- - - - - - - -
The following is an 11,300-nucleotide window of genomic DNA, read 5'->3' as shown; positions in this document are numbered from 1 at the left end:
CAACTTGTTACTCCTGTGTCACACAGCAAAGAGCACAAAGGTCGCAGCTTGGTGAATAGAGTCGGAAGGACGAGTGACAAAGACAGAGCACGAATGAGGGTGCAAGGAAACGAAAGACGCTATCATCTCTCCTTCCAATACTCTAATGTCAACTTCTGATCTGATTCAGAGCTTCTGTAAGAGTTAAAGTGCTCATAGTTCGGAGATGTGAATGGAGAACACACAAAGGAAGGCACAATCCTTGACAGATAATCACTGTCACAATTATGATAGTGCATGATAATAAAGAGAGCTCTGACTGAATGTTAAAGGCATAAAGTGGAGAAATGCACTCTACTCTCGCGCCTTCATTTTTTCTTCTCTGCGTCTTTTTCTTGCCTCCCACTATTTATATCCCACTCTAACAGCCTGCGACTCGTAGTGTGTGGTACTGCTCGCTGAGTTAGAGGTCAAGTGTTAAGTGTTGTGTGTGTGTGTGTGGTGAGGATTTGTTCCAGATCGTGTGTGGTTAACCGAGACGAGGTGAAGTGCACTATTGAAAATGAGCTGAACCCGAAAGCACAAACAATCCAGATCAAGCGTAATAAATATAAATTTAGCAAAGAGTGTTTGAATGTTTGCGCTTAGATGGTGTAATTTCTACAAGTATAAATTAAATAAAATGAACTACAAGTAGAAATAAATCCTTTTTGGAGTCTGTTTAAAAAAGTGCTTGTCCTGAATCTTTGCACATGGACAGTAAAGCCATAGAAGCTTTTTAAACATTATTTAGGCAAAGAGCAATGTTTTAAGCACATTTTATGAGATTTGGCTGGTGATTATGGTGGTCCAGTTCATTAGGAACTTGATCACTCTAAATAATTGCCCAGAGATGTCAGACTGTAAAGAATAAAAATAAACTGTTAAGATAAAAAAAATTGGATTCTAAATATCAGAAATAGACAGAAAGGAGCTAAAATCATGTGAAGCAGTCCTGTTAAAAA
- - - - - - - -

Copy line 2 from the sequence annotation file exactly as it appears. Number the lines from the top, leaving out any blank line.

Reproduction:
CAACTTGTTACTCCTGTGTCACACAGCAAAGAGCACAAAGGTCGCAGCTTGGTGAATAGAGTCGGAAGGACGAGTGACAAAGACAGAGCACGAATGAGGGTGCAAGGAAACGAAAGACGCTATCATCTCTCCTTCCAATACTCTAATGTCAACTTCTGATCTGATTCAGAGCTTCTGTAAGAGTTAAAGTGCTCATAGTTCGGAGATGTGAATGGAGAACACACAAAGGAAGGCACAATCCTTGACAGATAATCACTGTCACAATTATGATAGTGCATGATAATAAAGAGAGCTCTGACTGAATGTTAAAGGCATAAAGTGGAGAAATGCACTCTACTCTCGCGCCTTCATTTTTTCTTCTCTGCGTCTTTTTCTTGCCTCCCACTATTTATATCCCACTCTAACAGCCTGCGACTCGTAGTGTGTGGTACTGCTCGCTGAGTTAGAGGTCAAGTGTTAAGTGTTGTGTGTGTGTGTGTGGTGAGGATTTGTTCCAGATCGTGTGTGGTTAACCGAGACGAGGTGAAGTGCACTATTGAAAATGAGCTGAACCCGAAAGCACAAACAATCCAGATCAAGCGTAATAAATATAAATTTAGCAAAGAGTGTTTGAATGTTTGCGCTTAGATGGTGTAATTTCTACAAGTATAAATTAAATAAAATGAACTACAAGTAGAAATAAATCCTTTTTGGAGTCTGTTTAAAAAAGTGCTTGTCCTGAATCTTTGCACATGGACAGTAAAGCCATAGAAGCTTTTTAAACATTATTTAGGCAAAGAGCAATGTTTTAAGCACATTTTATGAGATTTGGCTGGTGATTATGGTGGTCCAGTTCATTAGGAACTTGATCACTCTAAATAATTGCCCAGAGATGTCAGACTGTAAAGAATAAAAATAAACTGTTAAGATAAAAAAAATTGGATTCTAAATATCAGAAATAGACAGAAAGGAGCTAAAATCATGTGAAGCAGTCCTGTTAAAAA